QUESTION: When does the membership officially take control of the HOA from the developer?
ANSWER: At the outset, the developer has most of the votes, controls the board, and appoints the architectural committee. However, the California Department of Real Estate ("DRE") requires that developers gradually give up control in each area.
Voting Structure. Developers retain control by creating a two class voting structure. Class A is usually the homeowners, each of whom get one vote for each lot or condominium owned. Class B is usually the developer. The developer has three votes for each lot or condominium he owns. In a single phase project, Class B converts to Class A when either the total number of Class A votes equals the total number of Class B votes or on the second anniversary of the conveyance of the first lot or condominium in the project, whichever occurs first. In a multi-phase project, Class B converts to Class A either on the second anniversary of the first conveyance in the most recent phases or four years after the first conveyance in the project, whichever occurs first.
Even when the developer has voting control, for certain votes, such as amendments to governing documents, the DRE requires approval by a majority of both Class A and Class B, effectively giving homeowners a veto on some issues.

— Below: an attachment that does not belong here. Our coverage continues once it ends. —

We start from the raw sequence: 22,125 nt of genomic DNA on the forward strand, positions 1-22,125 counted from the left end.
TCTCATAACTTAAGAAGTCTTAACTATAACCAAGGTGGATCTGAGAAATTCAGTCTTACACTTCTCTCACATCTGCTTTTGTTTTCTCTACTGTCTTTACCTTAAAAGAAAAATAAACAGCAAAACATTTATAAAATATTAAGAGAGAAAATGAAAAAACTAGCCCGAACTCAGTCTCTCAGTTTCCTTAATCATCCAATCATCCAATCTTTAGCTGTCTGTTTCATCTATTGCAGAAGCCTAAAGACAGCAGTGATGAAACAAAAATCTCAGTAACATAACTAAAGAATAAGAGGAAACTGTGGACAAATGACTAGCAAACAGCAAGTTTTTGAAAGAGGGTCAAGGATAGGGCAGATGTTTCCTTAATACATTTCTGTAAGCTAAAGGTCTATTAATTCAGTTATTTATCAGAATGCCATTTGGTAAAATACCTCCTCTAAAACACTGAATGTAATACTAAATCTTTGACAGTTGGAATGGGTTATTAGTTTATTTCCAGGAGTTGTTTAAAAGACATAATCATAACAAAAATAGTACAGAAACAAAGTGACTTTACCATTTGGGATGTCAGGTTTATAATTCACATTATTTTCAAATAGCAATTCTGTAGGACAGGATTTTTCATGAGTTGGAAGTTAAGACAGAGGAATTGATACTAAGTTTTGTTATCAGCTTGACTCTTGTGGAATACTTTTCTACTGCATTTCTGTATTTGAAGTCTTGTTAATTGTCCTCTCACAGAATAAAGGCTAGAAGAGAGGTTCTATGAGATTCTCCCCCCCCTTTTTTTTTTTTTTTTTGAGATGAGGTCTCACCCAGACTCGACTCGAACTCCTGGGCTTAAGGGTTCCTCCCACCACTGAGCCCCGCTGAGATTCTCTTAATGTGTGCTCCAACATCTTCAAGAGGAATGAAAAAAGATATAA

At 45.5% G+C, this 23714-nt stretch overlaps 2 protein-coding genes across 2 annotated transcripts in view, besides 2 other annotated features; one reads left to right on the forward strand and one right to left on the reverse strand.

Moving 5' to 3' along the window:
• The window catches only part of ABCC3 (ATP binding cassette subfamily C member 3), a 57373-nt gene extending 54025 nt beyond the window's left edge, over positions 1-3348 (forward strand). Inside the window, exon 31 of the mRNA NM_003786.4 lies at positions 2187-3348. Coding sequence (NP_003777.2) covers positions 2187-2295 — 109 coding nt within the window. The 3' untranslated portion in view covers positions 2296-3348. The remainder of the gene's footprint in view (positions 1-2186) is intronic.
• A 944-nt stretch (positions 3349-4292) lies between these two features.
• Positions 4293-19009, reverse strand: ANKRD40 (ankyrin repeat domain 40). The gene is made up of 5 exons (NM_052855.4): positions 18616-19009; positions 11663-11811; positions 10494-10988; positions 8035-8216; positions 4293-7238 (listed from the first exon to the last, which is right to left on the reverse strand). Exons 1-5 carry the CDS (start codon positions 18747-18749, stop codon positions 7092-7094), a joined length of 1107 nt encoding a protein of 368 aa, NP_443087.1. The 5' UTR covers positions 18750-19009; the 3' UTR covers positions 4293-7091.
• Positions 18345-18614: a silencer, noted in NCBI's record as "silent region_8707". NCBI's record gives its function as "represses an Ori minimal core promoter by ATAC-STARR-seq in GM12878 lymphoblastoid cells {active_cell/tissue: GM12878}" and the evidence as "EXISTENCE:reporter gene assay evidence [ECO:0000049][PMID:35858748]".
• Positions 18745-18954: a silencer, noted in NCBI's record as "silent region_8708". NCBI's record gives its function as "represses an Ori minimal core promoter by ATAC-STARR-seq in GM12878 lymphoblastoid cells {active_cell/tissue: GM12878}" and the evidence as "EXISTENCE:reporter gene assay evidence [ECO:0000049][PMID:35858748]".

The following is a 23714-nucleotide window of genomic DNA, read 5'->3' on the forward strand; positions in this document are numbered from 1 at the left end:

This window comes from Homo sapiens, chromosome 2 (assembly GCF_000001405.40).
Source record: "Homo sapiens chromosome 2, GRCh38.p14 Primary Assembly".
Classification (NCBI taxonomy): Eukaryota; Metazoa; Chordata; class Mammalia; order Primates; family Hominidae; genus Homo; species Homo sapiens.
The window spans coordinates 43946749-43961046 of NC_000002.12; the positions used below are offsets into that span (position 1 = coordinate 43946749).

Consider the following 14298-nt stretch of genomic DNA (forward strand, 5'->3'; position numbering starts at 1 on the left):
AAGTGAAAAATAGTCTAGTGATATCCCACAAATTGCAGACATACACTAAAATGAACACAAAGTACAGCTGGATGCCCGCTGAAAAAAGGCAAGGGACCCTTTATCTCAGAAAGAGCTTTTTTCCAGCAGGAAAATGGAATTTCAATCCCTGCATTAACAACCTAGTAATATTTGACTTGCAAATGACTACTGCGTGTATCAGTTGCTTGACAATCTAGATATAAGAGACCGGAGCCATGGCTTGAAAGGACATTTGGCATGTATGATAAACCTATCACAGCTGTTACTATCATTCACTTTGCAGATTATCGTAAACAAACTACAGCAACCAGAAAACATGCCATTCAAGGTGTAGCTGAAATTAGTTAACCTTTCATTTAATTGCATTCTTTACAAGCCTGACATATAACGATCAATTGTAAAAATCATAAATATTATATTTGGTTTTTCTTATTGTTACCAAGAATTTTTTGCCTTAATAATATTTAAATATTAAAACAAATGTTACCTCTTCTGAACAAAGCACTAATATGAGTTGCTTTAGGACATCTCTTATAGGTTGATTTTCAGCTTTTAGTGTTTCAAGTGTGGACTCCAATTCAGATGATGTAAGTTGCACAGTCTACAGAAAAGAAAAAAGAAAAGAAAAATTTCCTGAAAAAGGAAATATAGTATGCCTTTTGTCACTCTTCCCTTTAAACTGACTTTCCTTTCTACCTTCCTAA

Director Elections. Starting with the first election, a procedure must be established that ensures at least 20% of the directors are elected solely by homeowner votes. Once the homeowners elect a director, only the homeowners can remove the director. Eventually, as the homeowners get more votes and Class B converts to Class A, the homeowners will elect all of the directors. The timing will vary from project to project depending on the pace of sales and number of phases in the project.
Architectural Committee/Design Review Committee. The developer has the right to appoint all of the members of the committee until one year after the first (or only) final subdivision public report for the project. After that, the board must have the right to appoint at least one member of the committee until either close of escrow for 90% of the lots and condominiums in the project or five years after the first final subdivision public report was issued, whichever occurs first. After that, the board has the right to appoint all committee members.
Caveat: The DRE may approve alternate arrangements and the DRE's rules have changed over time. To find out when control is turned over for your association, you must read the articles of incorporation, bylaws and CC&Rs. Also, the DRE's rules for master planned communities (usually 500 or more homes) are different from the rules for smaller subdivisions. In general, developers are allowed to control master planned communities for a much longer time.
Even when the developer controls the board of directors, he cannot use his power to his own benefit at the expense of the association. (Corp. Code § 7231, Raven's Cove v. Knuppe Development (1981) 114 Cal.App.3d 783.)
NOTE: The association is normally not the successor in interest to the developer. Any transfer of rights would be found in the CC&Rs.
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